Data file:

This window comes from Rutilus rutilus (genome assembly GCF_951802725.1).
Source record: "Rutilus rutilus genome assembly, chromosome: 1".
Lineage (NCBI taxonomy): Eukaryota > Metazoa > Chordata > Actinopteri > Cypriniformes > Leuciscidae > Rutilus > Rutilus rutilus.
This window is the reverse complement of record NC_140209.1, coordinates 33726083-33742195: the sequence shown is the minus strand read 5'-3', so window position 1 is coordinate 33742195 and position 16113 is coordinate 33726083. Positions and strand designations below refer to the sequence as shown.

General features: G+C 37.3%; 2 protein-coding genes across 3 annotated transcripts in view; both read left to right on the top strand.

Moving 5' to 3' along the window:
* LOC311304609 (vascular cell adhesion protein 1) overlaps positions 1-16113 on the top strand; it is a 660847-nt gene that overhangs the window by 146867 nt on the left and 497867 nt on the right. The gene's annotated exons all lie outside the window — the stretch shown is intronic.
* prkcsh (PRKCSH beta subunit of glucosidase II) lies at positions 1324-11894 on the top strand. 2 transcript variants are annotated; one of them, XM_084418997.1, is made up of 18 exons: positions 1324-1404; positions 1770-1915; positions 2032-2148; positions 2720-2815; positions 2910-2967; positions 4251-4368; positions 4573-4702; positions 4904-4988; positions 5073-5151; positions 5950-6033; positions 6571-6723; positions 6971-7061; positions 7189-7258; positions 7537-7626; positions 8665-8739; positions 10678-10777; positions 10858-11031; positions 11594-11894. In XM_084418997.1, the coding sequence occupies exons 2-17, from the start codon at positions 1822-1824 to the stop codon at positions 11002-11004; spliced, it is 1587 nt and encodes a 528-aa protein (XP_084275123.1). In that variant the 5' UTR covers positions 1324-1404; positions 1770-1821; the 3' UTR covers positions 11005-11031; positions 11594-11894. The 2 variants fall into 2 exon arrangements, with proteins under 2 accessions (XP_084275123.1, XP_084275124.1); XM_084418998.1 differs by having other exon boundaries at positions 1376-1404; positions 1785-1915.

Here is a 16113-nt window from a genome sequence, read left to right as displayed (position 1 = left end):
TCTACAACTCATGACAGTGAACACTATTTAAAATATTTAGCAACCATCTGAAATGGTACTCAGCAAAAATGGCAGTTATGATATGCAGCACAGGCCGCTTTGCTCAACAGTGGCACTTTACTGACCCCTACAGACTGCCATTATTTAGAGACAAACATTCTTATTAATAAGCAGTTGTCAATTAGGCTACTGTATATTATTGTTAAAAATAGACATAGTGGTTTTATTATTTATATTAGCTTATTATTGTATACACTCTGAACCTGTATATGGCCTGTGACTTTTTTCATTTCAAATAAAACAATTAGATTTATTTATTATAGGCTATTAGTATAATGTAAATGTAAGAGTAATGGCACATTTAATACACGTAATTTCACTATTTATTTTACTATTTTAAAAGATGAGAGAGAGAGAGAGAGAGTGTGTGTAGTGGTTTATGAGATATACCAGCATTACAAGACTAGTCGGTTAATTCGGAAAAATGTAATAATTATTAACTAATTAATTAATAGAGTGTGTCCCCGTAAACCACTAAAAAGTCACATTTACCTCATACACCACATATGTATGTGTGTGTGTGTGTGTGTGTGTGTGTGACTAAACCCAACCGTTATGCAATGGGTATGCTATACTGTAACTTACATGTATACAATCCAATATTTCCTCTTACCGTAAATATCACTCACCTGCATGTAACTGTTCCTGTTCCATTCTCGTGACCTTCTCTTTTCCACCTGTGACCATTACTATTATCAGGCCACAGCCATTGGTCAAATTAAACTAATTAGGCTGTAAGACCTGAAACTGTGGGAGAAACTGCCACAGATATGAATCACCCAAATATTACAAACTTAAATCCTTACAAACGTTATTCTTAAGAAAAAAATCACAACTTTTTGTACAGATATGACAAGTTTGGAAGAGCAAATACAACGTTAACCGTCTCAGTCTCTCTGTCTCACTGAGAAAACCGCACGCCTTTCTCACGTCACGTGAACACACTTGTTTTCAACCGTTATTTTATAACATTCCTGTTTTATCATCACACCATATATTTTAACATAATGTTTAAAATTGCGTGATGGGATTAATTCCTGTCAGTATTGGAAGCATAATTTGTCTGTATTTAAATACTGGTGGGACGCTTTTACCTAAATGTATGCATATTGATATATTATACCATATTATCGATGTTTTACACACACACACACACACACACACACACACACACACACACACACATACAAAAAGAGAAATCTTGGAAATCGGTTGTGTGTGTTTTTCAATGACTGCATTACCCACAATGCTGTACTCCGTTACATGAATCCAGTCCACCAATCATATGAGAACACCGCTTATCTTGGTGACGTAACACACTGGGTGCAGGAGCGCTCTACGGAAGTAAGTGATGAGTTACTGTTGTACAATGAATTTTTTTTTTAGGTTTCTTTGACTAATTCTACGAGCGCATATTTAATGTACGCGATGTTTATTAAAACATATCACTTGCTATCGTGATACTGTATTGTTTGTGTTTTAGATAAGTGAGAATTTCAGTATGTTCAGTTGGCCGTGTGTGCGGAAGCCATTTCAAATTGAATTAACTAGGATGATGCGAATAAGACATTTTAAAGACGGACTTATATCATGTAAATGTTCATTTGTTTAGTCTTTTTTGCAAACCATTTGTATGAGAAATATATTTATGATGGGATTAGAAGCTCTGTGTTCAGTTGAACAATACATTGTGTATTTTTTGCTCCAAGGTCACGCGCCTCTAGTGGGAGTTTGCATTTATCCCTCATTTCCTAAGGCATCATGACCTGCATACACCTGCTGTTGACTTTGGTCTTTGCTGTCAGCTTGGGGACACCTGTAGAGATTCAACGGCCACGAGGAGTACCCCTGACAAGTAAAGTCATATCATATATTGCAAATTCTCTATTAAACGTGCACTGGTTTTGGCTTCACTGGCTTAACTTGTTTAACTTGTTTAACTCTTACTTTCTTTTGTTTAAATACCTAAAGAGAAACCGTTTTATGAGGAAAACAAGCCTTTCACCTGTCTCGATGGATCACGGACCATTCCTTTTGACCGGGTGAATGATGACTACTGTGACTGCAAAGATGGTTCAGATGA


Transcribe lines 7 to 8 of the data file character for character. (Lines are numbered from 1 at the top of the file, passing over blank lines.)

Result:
* LOC311304609 (vascular cell adhesion protein 1) overlaps positions 1-16113 on the top strand; it is a 660847-nt gene that overhangs the window by 146867 nt on the left and 497867 nt on the right. The gene's annotated exons all lie outside the window — the stretch shown is intronic.
* prkcsh (PRKCSH beta subunit of glucosidase II) lies at positions 1324-11894 on the top strand. 2 transcript variants are annotated; one of them, XM_084418997.1, is made up of 18 exons: positions 1324-1404; positions 1770-1915; positions 2032-2148; positions 2720-2815; positions 2910-2967; positions 4251-4368; positions 4573-4702; positions 4904-4988; positions 5073-5151; positions 5950-6033; positions 6571-6723; positions 6971-7061; positions 7189-7258; positions 7537-7626; positions 8665-8739; positions 10678-10777; positions 10858-11031; positions 11594-11894. In XM_084418997.1, the coding sequence occupies exons 2-17, from the start codon at positions 1822-1824 to the stop codon at positions 11002-11004; spliced, it is 1587 nt and encodes a 528-aa protein (XP_084275123.1). In that variant the 5' UTR covers positions 1324-1404; positions 1770-1821; the 3' UTR covers positions 11005-11031; positions 11594-11894. The 2 variants fall into 2 exon arrangements, with proteins under 2 accessions (XP_084275123.1, XP_084275124.1); XM_084418998.1 differs by having other exon boundaries at positions 1376-1404; positions 1785-1915.